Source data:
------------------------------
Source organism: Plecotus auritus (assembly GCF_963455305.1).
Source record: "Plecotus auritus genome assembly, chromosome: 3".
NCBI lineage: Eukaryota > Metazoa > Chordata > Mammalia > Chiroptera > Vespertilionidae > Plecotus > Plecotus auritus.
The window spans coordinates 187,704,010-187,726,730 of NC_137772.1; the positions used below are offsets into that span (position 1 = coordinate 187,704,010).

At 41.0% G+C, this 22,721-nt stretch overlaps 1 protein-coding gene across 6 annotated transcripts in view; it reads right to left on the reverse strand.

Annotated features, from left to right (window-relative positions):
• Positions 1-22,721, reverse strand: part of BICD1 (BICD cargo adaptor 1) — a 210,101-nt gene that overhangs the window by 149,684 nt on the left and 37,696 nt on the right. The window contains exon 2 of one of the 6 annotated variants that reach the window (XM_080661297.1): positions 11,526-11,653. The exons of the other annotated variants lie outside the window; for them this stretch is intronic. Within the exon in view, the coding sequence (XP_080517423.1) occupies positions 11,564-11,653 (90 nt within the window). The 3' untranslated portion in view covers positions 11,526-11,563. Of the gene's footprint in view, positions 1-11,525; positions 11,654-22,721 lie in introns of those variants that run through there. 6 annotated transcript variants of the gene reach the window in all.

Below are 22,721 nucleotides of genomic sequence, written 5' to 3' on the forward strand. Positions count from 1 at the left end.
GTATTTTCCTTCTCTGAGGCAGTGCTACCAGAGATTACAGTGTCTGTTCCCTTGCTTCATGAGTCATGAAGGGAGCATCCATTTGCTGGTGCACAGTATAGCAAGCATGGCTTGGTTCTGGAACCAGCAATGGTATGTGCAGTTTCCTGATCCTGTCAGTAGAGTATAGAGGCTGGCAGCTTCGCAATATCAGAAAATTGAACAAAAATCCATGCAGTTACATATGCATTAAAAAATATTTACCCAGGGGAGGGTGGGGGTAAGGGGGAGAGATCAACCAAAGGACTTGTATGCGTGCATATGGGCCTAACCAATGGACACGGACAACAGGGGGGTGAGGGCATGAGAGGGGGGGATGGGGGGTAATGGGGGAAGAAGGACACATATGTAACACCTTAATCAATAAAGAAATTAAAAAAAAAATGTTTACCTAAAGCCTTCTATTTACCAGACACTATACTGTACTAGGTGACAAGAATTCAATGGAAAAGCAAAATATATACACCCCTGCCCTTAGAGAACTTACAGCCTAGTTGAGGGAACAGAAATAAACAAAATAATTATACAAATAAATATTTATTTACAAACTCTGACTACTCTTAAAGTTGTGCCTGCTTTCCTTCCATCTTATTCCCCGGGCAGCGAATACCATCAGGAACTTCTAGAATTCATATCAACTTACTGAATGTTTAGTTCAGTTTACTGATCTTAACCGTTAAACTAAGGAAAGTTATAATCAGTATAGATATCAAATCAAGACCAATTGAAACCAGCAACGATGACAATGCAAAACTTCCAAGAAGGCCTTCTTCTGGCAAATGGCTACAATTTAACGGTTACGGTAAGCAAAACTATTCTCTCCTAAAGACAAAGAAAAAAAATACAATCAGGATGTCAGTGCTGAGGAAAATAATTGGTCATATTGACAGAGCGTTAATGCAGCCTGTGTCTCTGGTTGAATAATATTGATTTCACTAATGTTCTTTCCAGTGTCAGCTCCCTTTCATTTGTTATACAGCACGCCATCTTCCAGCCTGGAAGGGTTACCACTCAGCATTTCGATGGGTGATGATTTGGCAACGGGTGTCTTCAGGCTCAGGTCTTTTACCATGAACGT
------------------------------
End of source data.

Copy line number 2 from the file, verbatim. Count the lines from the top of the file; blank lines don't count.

Source record: "Plecotus auritus genome assembly, chromosome: 3".